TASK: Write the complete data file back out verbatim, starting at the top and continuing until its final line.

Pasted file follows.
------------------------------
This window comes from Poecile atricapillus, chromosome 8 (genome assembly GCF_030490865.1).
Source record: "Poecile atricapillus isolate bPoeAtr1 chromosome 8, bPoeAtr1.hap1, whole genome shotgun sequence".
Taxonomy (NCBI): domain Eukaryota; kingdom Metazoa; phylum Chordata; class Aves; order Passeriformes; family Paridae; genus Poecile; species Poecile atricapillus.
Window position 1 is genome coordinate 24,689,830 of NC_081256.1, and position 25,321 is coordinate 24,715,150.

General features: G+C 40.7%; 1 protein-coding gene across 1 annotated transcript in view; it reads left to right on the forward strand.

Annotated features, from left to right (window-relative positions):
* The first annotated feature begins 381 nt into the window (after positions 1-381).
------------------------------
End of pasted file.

This window comes from Poecile atricapillus, chromosome 8 (genome assembly GCF_030490865.1).
Source record: "Poecile atricapillus isolate bPoeAtr1 chromosome 8, bPoeAtr1.hap1, whole genome shotgun sequence".
Taxonomy (NCBI): domain Eukaryota; kingdom Metazoa; phylum Chordata; class Aves; order Passeriformes; family Paridae; genus Poecile; species Poecile atricapillus.
Window position 1 is genome coordinate 24,689,830 of NC_081256.1, and position 25,321 is coordinate 24,715,150.

General features: G+C 40.7%; 1 protein-coding gene across 1 annotated transcript in view; it reads left to right on the forward strand.

Annotated features, from left to right (window-relative positions):
* The first annotated feature begins 381 nt into the window (after positions 1-381).